Woods adds that production volumes should increase quickly as manufacturers complete initial tests with new technologies and get more comfortable specifying 3D-printed components in various finished products. Automotive powertrain supplier ZF North America Inc. has test-printed in copper, and other motor vehicle manufacturers are playing with the technology.
“Once they’ve vetted our materials, we can move along as they prove our product on their products,” Woods says. “Being vetted in many areas and seeing a fair amount of prototyping going on means we’re heading in the right direction.”
The Virtual Foundry
Orbex has introduced the environmentally-friendly Prime, the largest metal rocket engine 3D-printed in a single piece on SLM Solutions’ SLM800. Founded in 2015, the UK-based spaceflight company develops small satellite launch vehicles and introduced Prime at the grand opening of its headquarters in Forres, Scotland. The Prime launcher uses 100% renewable fuel, cutting carbon emissions by 90% and a zero-shock staging and payload separation for zero orbital debris. Its design was optimized for selective laser melting (SLM) production, resulting in a structure 30% lighter and 20% more efficient than any other launch vehicle in its category.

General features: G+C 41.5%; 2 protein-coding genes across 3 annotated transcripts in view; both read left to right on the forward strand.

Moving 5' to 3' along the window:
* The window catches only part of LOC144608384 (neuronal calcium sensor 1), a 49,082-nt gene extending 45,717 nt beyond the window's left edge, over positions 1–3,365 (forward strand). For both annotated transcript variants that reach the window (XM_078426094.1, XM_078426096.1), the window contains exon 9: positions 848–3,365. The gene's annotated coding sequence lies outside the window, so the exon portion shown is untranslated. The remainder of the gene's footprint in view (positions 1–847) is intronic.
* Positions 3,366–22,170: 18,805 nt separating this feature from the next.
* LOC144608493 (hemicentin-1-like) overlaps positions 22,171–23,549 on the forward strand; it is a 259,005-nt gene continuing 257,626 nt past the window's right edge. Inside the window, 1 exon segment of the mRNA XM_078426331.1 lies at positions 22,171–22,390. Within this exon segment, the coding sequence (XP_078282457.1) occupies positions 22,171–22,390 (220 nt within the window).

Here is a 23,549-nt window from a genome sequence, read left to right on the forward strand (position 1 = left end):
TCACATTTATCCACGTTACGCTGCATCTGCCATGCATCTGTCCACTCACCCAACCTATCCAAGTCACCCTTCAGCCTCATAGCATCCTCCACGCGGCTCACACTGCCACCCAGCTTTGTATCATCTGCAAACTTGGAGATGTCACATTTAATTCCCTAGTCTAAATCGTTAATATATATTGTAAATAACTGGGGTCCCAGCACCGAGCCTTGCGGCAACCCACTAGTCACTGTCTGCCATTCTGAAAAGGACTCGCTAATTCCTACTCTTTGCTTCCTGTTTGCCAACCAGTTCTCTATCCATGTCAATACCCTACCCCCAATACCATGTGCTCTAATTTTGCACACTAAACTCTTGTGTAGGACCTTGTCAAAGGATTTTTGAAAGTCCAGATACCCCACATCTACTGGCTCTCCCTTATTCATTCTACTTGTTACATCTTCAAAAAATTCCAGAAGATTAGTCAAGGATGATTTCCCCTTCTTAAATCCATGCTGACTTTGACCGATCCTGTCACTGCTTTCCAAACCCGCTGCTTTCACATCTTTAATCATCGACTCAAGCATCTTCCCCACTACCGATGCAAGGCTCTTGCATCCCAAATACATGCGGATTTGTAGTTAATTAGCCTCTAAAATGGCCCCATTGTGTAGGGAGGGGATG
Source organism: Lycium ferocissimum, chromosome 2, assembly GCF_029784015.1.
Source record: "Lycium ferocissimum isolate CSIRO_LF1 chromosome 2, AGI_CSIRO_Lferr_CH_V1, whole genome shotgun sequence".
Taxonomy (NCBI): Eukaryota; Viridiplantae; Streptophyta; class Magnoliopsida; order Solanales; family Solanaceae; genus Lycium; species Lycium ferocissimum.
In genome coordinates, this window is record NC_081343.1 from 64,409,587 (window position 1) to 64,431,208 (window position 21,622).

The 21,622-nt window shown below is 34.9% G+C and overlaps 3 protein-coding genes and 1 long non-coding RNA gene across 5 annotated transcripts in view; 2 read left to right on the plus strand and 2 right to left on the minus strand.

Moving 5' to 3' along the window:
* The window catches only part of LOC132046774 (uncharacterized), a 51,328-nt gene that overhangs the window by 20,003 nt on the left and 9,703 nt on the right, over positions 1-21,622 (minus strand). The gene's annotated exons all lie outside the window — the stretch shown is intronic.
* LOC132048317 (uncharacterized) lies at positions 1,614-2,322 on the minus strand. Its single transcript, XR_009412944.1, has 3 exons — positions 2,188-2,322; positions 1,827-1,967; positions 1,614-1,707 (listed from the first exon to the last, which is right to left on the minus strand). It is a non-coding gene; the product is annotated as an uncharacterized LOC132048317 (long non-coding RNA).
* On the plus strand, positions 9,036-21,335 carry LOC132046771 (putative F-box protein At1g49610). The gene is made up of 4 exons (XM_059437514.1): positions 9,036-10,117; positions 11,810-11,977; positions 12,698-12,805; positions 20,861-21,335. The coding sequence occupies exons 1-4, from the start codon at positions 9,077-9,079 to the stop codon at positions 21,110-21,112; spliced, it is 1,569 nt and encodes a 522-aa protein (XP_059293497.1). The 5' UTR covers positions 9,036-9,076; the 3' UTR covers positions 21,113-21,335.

Orbex aerospace engineers partnered closely with the applications engineering team at SLM Solutions’ Lübeck, Germany headquarters to ensure success when transferring the design into selective laser melting production. Applications Specialist Lukas Pankiewicz headed the consulting team inside SLM Solutions, developing parameters optimized for this geometry. Working with the design team at Orbex, Pankiewicz consulted on design features and orientation options to help ensure a successful part build with the required material properties and dimensional accuracy.